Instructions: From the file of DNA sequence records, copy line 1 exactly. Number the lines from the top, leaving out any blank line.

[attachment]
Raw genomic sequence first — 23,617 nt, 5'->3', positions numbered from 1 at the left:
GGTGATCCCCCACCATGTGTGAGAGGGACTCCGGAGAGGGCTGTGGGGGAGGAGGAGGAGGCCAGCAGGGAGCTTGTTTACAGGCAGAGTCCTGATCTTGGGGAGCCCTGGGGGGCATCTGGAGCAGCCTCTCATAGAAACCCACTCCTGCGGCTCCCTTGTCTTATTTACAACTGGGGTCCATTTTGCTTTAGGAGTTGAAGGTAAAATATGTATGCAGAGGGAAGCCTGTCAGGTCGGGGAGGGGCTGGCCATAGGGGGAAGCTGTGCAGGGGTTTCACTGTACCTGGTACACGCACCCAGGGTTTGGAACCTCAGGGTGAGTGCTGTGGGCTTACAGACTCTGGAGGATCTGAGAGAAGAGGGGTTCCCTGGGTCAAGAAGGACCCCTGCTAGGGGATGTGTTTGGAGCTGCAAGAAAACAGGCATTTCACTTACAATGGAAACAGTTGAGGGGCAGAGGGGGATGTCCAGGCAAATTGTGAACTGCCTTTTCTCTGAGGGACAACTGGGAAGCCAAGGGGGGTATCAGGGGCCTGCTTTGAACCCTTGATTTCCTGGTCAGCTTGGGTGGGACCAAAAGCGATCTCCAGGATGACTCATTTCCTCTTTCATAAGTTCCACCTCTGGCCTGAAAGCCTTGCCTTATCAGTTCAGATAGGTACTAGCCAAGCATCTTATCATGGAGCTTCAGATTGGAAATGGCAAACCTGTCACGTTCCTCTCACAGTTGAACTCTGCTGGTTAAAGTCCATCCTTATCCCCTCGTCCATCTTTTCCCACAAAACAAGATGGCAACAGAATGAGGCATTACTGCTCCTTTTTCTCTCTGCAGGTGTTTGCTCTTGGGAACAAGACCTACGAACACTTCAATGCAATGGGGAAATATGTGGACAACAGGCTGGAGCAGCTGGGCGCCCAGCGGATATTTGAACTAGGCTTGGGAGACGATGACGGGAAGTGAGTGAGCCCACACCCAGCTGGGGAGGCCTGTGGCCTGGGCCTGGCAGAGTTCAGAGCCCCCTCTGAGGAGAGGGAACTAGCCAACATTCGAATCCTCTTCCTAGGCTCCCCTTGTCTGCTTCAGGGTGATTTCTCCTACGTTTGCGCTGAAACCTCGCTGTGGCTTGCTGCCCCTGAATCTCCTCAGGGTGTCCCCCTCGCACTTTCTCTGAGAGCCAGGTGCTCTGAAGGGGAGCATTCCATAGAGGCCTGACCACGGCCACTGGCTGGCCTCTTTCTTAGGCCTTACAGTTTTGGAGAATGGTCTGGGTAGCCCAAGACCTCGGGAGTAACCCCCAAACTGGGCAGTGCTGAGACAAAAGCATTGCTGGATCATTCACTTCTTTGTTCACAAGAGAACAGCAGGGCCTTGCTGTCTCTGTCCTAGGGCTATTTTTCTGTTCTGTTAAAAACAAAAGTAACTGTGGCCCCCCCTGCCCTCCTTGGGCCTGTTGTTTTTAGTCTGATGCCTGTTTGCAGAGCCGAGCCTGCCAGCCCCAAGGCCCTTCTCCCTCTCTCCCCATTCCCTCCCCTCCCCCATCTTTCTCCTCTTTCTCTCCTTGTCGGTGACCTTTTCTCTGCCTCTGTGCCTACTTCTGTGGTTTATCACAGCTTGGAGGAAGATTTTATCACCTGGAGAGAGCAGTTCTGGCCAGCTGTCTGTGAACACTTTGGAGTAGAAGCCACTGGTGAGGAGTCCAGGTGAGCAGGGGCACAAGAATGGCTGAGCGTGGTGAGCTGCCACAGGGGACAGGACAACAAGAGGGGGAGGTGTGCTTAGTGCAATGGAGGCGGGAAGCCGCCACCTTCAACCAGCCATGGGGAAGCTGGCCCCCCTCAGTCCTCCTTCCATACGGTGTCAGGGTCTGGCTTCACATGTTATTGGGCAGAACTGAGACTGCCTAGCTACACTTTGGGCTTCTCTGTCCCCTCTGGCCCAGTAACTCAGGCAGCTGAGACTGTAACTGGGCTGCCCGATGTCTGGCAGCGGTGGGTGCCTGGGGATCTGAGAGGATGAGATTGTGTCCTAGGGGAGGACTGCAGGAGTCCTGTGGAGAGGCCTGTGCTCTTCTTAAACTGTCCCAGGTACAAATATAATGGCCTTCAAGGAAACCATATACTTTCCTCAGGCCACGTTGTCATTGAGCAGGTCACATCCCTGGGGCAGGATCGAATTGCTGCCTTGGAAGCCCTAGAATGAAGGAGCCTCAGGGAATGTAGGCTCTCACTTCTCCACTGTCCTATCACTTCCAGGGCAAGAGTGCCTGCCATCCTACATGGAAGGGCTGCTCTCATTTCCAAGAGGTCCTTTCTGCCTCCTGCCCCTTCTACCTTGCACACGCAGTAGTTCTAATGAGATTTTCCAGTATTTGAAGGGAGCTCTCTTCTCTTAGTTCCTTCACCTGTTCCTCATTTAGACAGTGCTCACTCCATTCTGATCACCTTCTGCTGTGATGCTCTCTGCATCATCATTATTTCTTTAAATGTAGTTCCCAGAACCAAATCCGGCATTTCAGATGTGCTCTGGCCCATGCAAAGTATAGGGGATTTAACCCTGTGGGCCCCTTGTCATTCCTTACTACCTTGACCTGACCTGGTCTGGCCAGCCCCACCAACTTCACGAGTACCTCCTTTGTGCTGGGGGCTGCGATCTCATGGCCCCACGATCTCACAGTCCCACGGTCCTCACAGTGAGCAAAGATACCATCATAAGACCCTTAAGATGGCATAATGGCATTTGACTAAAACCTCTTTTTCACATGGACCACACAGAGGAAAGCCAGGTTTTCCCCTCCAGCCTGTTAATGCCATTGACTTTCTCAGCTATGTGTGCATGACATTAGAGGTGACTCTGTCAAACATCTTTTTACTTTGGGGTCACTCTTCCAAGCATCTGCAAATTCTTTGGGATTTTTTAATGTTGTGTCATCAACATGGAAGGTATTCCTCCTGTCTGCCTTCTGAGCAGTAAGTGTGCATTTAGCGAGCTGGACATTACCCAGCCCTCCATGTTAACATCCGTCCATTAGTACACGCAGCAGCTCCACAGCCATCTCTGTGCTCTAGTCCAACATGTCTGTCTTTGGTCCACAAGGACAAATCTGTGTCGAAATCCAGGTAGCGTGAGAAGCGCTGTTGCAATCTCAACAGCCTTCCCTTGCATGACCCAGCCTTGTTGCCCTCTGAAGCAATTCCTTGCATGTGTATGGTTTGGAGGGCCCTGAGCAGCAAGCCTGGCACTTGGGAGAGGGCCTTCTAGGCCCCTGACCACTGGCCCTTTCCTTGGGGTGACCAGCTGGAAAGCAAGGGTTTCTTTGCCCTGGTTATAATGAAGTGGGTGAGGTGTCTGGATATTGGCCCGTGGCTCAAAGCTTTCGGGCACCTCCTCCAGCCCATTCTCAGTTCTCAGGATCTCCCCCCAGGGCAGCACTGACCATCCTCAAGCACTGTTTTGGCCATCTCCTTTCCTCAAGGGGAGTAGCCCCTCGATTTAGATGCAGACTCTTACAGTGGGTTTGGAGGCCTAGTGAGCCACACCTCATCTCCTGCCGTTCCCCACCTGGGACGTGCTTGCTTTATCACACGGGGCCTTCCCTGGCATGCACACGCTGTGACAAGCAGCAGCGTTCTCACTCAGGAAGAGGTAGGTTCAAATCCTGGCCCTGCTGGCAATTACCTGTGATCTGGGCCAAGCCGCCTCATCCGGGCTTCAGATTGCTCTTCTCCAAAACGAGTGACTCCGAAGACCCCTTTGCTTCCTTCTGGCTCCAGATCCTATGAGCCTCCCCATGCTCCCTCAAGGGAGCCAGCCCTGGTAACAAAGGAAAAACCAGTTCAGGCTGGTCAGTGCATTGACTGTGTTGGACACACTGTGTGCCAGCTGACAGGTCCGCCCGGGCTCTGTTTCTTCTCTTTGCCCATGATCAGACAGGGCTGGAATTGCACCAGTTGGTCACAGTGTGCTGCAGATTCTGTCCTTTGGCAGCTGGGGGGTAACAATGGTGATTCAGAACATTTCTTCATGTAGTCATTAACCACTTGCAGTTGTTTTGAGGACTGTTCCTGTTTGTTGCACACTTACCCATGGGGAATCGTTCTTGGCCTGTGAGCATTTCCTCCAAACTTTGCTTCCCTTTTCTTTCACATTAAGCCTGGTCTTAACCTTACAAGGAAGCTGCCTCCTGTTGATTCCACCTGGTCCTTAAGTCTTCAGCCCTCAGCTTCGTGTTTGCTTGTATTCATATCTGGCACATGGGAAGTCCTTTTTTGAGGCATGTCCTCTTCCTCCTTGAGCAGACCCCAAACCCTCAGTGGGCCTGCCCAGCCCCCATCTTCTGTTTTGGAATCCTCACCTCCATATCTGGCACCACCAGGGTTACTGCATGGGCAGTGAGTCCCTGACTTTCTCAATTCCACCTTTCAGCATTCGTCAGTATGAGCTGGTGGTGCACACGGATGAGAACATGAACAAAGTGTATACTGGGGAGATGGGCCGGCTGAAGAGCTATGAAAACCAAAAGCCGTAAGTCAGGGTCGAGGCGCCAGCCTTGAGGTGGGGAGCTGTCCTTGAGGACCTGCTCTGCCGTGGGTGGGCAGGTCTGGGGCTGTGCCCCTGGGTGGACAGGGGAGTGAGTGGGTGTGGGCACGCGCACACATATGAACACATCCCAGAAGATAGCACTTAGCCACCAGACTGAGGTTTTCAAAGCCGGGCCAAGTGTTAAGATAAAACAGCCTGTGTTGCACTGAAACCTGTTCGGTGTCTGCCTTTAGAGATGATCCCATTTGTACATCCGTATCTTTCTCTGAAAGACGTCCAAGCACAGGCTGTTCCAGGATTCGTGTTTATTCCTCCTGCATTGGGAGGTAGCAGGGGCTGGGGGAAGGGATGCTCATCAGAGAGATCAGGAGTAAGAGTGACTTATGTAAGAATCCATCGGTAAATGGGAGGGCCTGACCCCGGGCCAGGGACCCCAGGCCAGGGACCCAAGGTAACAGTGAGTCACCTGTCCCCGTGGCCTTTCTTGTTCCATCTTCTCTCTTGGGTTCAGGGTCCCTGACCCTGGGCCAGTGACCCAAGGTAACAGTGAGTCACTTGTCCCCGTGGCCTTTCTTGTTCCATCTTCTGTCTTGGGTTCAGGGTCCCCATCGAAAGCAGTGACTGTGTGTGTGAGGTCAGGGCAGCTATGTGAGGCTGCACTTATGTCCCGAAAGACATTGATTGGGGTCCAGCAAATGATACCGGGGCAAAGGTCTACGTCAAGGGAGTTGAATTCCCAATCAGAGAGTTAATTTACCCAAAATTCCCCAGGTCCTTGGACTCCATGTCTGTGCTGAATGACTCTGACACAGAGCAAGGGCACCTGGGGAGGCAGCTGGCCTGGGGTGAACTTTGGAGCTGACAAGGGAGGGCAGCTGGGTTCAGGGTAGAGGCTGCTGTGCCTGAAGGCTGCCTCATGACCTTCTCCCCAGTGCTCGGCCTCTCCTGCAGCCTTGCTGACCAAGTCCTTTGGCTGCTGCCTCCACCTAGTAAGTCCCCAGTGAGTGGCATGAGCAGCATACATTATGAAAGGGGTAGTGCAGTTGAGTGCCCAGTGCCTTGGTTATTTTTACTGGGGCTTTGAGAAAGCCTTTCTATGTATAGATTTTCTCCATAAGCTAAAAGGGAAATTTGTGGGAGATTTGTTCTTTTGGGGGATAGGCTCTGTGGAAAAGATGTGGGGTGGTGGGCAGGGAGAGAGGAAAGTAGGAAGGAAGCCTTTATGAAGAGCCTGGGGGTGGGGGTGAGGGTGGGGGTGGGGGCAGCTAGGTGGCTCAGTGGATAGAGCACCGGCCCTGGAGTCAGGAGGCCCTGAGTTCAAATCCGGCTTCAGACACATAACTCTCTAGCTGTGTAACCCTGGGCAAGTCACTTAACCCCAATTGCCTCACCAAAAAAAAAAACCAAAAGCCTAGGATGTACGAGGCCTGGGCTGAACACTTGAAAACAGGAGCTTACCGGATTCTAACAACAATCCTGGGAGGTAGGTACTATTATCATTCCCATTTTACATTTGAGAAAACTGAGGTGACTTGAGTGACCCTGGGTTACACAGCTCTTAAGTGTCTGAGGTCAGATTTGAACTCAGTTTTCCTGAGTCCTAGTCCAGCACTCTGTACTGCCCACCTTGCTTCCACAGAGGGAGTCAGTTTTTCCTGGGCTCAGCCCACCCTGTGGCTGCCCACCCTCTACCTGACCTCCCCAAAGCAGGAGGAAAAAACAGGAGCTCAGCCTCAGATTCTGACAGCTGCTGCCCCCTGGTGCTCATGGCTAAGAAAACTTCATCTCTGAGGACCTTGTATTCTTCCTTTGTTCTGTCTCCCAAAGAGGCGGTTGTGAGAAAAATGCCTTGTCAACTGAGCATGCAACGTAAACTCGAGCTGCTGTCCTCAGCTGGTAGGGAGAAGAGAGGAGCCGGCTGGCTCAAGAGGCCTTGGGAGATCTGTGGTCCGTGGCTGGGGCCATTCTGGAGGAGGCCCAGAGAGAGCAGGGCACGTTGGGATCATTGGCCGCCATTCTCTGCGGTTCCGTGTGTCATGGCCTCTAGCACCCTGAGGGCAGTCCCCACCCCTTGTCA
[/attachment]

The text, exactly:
Raw genomic sequence first — 23,617 nt, 5'->3', positions numbered from 1 at the left: